Samsung’s old 8nm tech at the heart of NVIDIA’s monstrous Ampere cards
Technology giant NVIDIA today announced its highly anticipated GeForce RTX 30 Series of GPUs based on the company’s latest Ampere architecture which deliver consistently remarkable improvements over the 2018 RTX 20 range in virtually every aspect, including cost-effectiveness. And at the heart of this historic generational leap in GPU prowess is none other than the ever-busy Samsung Foundry. Much like we have already suspected, Samsung is manufacturing the entirety of the GeForce RTX 30 Series, but not using its latest 5nm process node which is still said to have problematic yields.
Instead, Samsung won this massively lucrative contract by going back to its more reliable 8-nanometer technology which it adapted into a custom process the two companies are simply calling 8N NVIDIA. The result is quite a monstrous spec sheet accompanying the second-generation RTX cards. The highlights of the chips include 28 billion transistors, up to 30 teraflops of raw computing power and a maximum of 58 teraflops of ray-tracing bandwidth.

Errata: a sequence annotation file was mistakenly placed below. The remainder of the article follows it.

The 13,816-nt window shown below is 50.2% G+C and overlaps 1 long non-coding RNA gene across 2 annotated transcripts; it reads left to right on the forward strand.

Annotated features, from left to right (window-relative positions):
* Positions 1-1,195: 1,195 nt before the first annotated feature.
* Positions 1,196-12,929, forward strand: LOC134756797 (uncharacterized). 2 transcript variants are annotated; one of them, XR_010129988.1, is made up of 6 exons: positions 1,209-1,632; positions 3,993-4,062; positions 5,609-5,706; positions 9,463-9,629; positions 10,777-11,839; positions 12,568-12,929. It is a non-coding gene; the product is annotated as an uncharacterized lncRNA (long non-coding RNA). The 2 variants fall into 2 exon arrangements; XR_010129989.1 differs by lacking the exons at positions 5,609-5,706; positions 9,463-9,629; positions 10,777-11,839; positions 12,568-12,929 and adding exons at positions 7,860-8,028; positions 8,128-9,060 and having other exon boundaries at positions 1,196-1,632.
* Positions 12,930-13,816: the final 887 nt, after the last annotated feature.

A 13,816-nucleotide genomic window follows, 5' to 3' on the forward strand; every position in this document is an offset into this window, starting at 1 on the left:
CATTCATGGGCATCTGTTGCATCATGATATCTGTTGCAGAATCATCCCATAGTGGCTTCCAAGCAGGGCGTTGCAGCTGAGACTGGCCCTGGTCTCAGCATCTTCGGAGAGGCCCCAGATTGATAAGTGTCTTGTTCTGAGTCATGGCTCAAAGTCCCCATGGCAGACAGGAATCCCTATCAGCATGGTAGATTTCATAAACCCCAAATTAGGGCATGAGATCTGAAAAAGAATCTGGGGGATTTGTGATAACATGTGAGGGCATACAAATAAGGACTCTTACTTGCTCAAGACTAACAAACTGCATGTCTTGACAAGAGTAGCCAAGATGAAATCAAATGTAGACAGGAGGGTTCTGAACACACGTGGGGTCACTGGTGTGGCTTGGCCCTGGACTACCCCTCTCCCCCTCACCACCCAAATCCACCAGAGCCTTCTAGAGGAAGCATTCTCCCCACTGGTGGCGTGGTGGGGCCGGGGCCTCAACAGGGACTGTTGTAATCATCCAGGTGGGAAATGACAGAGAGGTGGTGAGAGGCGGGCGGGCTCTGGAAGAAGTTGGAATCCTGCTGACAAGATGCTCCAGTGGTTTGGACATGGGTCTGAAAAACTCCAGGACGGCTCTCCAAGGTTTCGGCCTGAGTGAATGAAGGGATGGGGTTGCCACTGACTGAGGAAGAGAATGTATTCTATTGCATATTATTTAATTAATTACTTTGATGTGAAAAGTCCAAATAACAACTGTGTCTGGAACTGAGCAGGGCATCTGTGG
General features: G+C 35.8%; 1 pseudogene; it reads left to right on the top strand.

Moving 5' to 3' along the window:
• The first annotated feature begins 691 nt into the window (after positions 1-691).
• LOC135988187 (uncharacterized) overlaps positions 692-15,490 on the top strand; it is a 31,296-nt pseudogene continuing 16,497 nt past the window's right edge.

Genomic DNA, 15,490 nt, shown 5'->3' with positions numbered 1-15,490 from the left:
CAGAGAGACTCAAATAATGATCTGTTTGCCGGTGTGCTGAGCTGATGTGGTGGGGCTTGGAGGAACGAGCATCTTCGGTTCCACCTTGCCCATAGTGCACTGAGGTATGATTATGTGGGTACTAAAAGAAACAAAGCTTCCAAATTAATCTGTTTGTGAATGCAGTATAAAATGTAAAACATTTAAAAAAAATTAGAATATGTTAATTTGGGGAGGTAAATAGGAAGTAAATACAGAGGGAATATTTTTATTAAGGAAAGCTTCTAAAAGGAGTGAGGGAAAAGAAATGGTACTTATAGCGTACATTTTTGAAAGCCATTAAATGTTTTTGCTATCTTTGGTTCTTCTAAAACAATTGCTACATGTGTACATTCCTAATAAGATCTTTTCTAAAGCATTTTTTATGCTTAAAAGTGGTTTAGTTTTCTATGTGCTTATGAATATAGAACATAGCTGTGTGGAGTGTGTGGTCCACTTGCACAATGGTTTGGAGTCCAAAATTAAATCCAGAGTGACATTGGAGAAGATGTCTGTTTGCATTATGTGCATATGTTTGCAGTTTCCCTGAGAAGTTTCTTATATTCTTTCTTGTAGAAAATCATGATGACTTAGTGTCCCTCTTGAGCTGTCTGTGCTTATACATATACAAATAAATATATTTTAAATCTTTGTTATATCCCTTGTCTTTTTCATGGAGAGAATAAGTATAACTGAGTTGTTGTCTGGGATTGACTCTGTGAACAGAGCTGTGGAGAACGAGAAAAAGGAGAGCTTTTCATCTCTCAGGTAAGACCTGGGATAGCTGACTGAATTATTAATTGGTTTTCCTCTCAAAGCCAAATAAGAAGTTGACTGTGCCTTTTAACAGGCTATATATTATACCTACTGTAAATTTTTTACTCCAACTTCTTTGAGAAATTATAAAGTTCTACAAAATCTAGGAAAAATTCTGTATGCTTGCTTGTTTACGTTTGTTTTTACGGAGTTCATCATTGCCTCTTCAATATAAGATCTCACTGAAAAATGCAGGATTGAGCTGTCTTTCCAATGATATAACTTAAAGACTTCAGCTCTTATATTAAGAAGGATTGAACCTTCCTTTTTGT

Samsung’s reimagined 8nm process yields 10% faster chips
In other words, these cards are up to twice as powerful and nearly twice as energy efficient, depending on the use case. The key enabler of these performance gains is the aforementioned transistor density, with the 8N NVIDIA custom process delivering approximately 10% faster chips compared to previous silicon manufactured with the same technological basis. Naturally, this was primarily made possible thanks to massive collaborative efforts in architectural engineering and related fields, so the amazing double-digit improvement to the three-year old process is as much as Samsung’s achievement as it is NVIDIA’s.
Still, this is a pretty massive win for Samsung Foundry and one it desperately needed given its continued struggles with 5nm yields and some lost supply contracts that are never too far behind such difficulties; such is the reality of an industry-leading silicon pioneer.Join the Discussion